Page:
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Hart v. Delhaize America Transportation LLC

United States District Court, E.D. North Carolina, Western Division

June 1, 2018

BOBBY HART, Plaintiff,
v.
DELHAIZE AMERICA TRANSPORTATION LLC, et al, Defendants.

          MEMORANDUM AND RECOMMENDATION

          ROBERT B. JONES, JR. UNITED STATES MAGISTRATE JUDGE.

         This matter is before the court on Plaintiff s pro se application to proceed in forma pauperis under 28U.S.C.§1915, which permits an indigent litigant to commence suit in federal court without paying administration costs associated with such proceedings. [DE-1]. Upon consideration of Plaintiffs application, it is recommended the motion be denied.[1]

         A litigant may commence an action in federal court in forma pauperis ("IFP") by filing an affidavit in good faith containing a statement of assets and demonstrating she cannot afford to pay the required fees of the lawsuit. See 28 U.S.C. § 1915(a)(1). The IFP statute is intended to ensure that indigent persons have equal access to the judicial system by allowing them "to proceed without having to advance the fees and costs associated with litigation." Flint v. Haynes, 651 F.2d 970, 972 (4th Cir. 1981). However, "proceeding [IFP] in a civil case is a privilege or favor granted by the government." White v. Barnhart, Nos. 1:02-CV-556, l;02-CV-557, 2002 WL 1760980, at *1 (M.D. N.C. July 30, 2002) (citations omitted). In ruling on an IFP application, the court must exercise discretion in determining whether to grant or deny the application. Id. In Adkins v. E.I. DuPont de Nemours & Co., 335 U.S. 331, 339 (1948), the Supreme Court first set forth the standard for the determination of in forma pauperis: "[w]e think an affidavit is sufficient which states that one cannot because of his poverty pay or give security for the costs . . . and still be able to provide himself and dependents with the necessities of life." Id. at 339 (internal quotation marks omitted). In exercising its discretion, the court is to be mindful that the ability to pay does not require that a plaintiff prove that he is "absolutely destitute." Id.

         Based on the information provided by Plaintiff regarding his current financial status, he has failed to demonstrate sufficient evidence indicating that payment of the required court costs would deprive him or his family of the "necessities of life." Adkins, 355 U.S. at 339. Plaintiff incorrectly completed the short, rather than the long, form application to proceed in forma pauperis. [DE-1 ] at 1. Nonetheless, the court can discern that Plaintiff is currently employed and his gross pay or wages are $4, 800.00 and his take-home pay or wages are $1, 600.00 per "monthly/bi-weekly." Id. Additionally, Plaintiff states he currently has $26, 000.00 in cash, or in a checking or savings account. Id. at 2. The "privilege to proceed without posting security for costs and fees is reserved to the many truly impoverished litigants who, within the District Court's sound discretion, would remain without [a] legal remedy if such privilege were not afforded to them." Brewster v. N. A. Van Lines, Inc., 461 F.2d649, 65l (7th Cir. 1972). Accordingly, it is recommended that Plaintiff s application to proceed in forma pauperis be denied and that Plaintiff be required to tender to the clerk the filing and administrative fees of $400.00.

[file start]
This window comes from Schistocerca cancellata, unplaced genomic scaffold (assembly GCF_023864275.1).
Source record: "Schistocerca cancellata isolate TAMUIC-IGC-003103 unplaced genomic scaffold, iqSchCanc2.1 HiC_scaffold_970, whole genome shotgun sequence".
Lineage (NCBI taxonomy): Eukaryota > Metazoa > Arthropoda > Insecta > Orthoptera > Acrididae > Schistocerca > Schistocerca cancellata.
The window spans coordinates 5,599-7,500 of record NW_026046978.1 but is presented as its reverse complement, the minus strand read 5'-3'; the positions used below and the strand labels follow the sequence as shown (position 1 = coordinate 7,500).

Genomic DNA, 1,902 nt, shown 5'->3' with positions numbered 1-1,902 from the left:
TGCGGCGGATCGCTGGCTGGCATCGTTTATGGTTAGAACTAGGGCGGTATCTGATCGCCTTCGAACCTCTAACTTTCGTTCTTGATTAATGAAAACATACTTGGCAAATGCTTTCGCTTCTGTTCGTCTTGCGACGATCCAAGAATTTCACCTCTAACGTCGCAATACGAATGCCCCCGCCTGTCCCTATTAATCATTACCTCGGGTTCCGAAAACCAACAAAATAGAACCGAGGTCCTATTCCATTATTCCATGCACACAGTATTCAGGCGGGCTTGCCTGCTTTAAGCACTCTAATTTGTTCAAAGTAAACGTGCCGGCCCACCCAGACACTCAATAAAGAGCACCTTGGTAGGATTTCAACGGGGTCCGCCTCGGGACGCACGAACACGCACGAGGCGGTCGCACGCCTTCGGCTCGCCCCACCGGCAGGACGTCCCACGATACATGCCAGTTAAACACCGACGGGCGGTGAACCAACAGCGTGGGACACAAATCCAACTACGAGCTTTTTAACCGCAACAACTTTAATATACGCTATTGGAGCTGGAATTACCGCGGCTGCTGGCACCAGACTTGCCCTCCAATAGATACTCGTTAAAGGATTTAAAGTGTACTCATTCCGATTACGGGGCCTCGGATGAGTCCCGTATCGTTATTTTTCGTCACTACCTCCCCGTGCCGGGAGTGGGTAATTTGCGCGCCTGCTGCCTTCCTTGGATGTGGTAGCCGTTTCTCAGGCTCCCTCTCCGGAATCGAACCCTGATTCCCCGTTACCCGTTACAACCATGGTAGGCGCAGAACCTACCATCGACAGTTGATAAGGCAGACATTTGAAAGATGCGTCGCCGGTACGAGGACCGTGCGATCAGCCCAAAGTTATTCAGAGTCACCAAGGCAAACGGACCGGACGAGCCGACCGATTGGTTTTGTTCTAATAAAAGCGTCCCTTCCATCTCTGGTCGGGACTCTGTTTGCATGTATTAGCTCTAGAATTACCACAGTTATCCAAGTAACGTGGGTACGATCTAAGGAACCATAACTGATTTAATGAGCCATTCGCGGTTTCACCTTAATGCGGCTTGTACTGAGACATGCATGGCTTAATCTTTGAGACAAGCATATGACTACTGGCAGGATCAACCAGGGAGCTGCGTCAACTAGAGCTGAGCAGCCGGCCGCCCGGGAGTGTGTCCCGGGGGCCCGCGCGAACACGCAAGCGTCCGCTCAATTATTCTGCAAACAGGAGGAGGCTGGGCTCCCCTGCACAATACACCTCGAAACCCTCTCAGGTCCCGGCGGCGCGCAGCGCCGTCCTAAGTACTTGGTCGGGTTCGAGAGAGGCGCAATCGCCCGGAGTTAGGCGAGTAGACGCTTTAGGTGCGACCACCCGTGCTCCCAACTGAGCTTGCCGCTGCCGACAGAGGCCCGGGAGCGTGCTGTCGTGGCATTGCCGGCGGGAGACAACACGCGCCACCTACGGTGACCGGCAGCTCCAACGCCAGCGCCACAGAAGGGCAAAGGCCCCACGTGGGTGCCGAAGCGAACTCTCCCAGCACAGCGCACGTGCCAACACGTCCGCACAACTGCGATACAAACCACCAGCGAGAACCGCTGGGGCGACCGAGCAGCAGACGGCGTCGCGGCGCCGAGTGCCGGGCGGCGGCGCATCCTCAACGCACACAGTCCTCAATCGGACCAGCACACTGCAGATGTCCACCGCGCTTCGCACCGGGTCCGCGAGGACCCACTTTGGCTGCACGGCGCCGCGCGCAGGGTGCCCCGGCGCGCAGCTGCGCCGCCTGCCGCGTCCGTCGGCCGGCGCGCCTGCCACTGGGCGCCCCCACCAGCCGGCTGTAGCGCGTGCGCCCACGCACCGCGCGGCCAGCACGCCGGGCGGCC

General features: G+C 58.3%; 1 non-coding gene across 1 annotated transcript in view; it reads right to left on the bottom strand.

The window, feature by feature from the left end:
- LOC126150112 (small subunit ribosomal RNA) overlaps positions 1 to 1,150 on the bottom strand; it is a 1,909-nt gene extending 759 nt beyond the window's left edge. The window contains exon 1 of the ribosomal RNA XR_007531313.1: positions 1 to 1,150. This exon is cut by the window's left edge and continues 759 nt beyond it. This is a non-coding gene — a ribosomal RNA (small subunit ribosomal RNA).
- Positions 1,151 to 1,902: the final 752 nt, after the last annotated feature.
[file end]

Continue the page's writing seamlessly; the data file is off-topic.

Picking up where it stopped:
IT IS DIRECTED that a copy of this Memorandum and Recommendation be served on Plaintiff. You shall have until June 15, 2018 to file written objections to the Memorandum and Recommendation. The presiding district judge must conduct his or her own review (that is, make a de novo determination) of those portions of the Memorandum and Recommendation to which objection is properly made and may accept, reject, or modify the determinations in the Memorandum and Recommendation; receive further evidence; or return the matter to the magistrate judge with instructions. See, e.g., 2$ U.S.C. § 636(b)(1); Fed.R.Civ.P. 72(b)(3); Local Civ. R. 1.1 (permitting modification of deadlines specified in local rules), 72.4(b), E.D. N.C.

         If you do not file written objections to the Memorandum and Recommendation by the foregoing deadline, you will be giving up the right to review of the Memorandum and Recommendation by the presiding district judge as described above, and the presiding district judge may enter an order or judgment based on the Memorandum and Recommendation without such review. In addition, your failure to file written objections by the foregoing deadline will bar you from appealing to the Court of Appeals from an order or judgment of the presiding district judge based on the Memorandum and Recommendation. See Wright v. Collins, 766 F.2d 841, 846-47 (4th Cir. 1985).

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Notes:

[1] A magistrate judge, proceeding under 28 U.S.C. § 636(b), lacks authority to deny an application to proceed in forma pauperis and may only issue a recommendation to the district court. Hunter v. Roventini,617 Fed.Appx. 225, 226 (4th Cir. 2015) (per curiam) (citing Woods v. Dahlberg, 894 F.2d 187, 187 (6 th Cir. 1990) (per curiam) ("[A] denial of such a motion is the functional equivalent of an ...


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